Tuesday, 9 October 2007

One step closer to release

Another couple of items have been ticked off before the release. I've embedded the graphics and sound into the executable, so it should be a single 1.3 meg file which can be placed anywhere on your system regardless of whether you're using Windows or Linux.

I may be able to reduce the size of the executable a bit by ditching some of the none-required code modules, but I'll worry about that at the end.

I've changed the program to running in "strict" mode (something I should have done from the start). This is the same sort of idea as "option explicit" on QBasic / Visual Basic style programming languages in that all variables must be declared before use, and the variable types cannot change without being re-declared. This is handy for catching typos in variable or object names.

I've change the front screen to make it a bit nicer and added a basic high score feature to the game.

There are only a couple of small things that need to be done now which I should get done tomorrow. It's looking like I'll be releasing the game this weekend providing no show stopping bugs show up when I start testing the game on Windows.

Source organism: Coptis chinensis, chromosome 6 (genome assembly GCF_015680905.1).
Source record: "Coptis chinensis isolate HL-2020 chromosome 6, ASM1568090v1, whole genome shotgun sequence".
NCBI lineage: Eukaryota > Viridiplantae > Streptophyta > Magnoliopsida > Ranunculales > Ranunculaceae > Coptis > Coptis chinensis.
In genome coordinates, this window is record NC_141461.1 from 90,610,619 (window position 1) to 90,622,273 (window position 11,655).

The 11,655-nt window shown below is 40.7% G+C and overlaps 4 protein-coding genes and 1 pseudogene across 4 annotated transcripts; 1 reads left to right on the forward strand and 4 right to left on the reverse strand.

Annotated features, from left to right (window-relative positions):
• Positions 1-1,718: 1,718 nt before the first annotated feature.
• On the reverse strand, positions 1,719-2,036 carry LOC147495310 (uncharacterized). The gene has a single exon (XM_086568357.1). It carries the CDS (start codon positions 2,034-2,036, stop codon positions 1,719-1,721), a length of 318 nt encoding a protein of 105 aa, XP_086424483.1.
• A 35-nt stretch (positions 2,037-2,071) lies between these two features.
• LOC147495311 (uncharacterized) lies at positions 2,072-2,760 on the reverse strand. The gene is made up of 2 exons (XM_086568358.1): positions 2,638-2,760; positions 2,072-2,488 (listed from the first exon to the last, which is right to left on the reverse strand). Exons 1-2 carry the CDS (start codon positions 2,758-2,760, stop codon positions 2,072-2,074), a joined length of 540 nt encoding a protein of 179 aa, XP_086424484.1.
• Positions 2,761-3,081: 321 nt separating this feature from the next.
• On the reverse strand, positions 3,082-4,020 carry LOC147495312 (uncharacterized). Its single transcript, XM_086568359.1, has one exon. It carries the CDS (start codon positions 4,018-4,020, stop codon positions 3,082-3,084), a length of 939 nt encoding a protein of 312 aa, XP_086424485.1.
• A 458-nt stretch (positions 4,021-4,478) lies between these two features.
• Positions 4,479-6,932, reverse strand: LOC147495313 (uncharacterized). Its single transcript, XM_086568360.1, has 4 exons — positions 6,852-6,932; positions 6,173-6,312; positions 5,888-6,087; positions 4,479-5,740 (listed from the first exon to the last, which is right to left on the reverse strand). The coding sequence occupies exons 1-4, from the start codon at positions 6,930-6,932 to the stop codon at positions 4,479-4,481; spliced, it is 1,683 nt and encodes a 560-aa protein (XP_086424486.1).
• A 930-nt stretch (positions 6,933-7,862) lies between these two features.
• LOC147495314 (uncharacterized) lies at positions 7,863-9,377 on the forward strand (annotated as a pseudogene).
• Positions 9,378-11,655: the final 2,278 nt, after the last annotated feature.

Just for reference (and because I can't remember if I've mentioned this before or not), this is being coded in BlitzMax. This is down to it being relatively easy to use and cross-platform (you buy it once and can download and use it on all available operating systems).


FUNNYMAN said...

How long did it take you to do all that?

DanO said...


For the entire game? About a week. For that little bit - an hour or two (I'm not in any rush ;-)).

It took that long because of the menu screen. It took a couple of attempts before I settled on a look that I was happy with.

FUNNYMAN said...

Even if it was a week, that is a short amount of time.

DanO said...

In fairness, with it being a game remake of an old (and of a very well known) game there isn't a lot of coding to do - it's more trying to get the feel of it right.

Also BlitzMax is a very good language for the rapid development of 2D games. You can knock a basic game framework together in a couple of hours as Blitz has built-in functions for sprite handling and animation, collision detection and so on.